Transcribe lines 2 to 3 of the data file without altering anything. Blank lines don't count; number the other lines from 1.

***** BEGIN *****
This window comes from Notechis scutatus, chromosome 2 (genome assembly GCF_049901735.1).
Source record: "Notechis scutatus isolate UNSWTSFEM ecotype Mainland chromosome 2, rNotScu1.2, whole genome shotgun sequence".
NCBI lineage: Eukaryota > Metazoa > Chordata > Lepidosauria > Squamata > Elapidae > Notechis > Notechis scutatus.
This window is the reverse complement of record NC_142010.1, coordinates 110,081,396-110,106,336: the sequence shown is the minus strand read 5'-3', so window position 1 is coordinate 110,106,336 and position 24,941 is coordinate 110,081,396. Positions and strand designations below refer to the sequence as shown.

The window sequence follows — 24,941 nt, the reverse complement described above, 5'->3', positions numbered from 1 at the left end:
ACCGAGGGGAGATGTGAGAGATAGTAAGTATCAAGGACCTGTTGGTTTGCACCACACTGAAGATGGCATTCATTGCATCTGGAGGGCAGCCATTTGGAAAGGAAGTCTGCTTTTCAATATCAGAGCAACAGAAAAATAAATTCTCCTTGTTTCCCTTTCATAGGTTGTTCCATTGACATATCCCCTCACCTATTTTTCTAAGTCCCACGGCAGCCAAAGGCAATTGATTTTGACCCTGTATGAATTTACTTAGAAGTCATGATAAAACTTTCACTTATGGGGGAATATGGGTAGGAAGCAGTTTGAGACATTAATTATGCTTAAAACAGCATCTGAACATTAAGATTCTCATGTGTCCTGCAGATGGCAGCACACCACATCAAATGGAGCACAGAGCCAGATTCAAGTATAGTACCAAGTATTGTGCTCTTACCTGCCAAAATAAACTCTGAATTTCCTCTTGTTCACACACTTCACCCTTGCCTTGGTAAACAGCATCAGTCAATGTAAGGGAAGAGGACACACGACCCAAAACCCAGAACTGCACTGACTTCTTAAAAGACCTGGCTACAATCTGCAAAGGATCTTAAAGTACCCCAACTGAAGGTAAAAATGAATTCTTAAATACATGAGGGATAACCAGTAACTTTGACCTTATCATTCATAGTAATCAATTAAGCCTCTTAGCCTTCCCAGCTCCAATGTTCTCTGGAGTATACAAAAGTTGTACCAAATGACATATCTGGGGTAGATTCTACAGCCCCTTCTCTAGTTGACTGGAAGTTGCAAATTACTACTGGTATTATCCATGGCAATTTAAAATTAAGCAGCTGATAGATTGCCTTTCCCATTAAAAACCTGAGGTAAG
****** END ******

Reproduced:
Source record: "Notechis scutatus isolate UNSWTSFEM ecotype Mainland chromosome 2, rNotScu1.2, whole genome shotgun sequence".
NCBI lineage: Eukaryota > Metazoa > Chordata > Lepidosauria > Squamata > Elapidae > Notechis > Notechis scutatus.